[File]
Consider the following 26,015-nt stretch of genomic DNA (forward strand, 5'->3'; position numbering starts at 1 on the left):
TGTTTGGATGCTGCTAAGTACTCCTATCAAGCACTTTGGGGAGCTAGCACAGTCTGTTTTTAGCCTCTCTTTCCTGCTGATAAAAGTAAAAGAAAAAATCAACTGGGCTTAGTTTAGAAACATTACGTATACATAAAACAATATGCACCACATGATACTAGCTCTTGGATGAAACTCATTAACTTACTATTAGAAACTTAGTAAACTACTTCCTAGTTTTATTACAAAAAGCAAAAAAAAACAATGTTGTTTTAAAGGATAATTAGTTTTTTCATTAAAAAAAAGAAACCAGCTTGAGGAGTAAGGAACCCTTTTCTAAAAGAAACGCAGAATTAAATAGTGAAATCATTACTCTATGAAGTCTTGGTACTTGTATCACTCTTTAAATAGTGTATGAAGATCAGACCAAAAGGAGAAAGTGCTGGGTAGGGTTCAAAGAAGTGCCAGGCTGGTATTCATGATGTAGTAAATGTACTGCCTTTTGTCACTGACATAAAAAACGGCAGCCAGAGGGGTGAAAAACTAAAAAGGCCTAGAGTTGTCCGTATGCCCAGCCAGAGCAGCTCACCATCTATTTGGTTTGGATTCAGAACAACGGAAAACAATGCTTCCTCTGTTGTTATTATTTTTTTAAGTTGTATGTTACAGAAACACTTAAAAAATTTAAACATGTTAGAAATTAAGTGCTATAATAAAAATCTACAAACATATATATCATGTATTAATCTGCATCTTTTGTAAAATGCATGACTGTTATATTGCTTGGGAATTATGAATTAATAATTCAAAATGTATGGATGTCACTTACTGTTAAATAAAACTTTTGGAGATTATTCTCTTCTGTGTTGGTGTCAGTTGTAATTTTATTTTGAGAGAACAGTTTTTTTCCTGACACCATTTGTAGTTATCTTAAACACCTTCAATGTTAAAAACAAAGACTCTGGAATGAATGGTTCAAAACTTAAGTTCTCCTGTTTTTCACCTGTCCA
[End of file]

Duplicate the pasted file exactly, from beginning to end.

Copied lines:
Consider the following 26,015-nt stretch of genomic DNA (forward strand, 5'->3'; position numbering starts at 1 on the left):
TGTTTGGATGCTGCTAAGTACTCCTATCAAGCACTTTGGGGAGCTAGCACAGTCTGTTTTTAGCCTCTCTTTCCTGCTGATAAAAGTAAAAGAAAAAATCAACTGGGCTTAGTTTAGAAACATTACGTATACATAAAACAATATGCACCACATGATACTAGCTCTTGGATGAAACTCATTAACTTACTATTAGAAACTTAGTAAACTACTTCCTAGTTTTATTACAAAAAGCAAAAAAAAACAATGTTGTTTTAAAGGATAATTAGTTTTTTCATTAAAAAAAAGAAACCAGCTTGAGGAGTAAGGAACCCTTTTCTAAAAGAAACGCAGAATTAAATAGTGAAATCATTACTCTATGAAGTCTTGGTACTTGTATCACTCTTTAAATAGTGTATGAAGATCAGACCAAAAGGAGAAAGTGCTGGGTAGGGTTCAAAGAAGTGCCAGGCTGGTATTCATGATGTAGTAAATGTACTGCCTTTTGTCACTGACATAAAAAACGGCAGCCAGAGGGGTGAAAAACTAAAAAGGCCTAGAGTTGTCCGTATGCCCAGCCAGAGCAGCTCACCATCTATTTGGTTTGGATTCAGAACAACGGAAAACAATGCTTCCTCTGTTGTTATTATTTTTTTAAGTTGTATGTTACAGAAACACTTAAAAAATTTAAACATGTTAGAAATTAAGTGCTATAATAAAAATCTACAAACATATATATCATGTATTAATCTGCATCTTTTGTAAAATGCATGACTGTTATATTGCTTGGGAATTATGAATTAATAATTCAAAATGTATGGATGTCACTTACTGTTAAATAAAACTTTTGGAGATTATTCTCTTCTGTGTTGGTGTCAGTTGTAATTTTATTTTGAGAGAACAGTTTTTTTCCTGACACCATTTGTAGTTATCTTAAACACCTTCAATGTTAAAAACAAAGACTCTGGAATGAATGGTTCAAAACTTAAGTTCTCCTGTTTTTCACCTGTCCA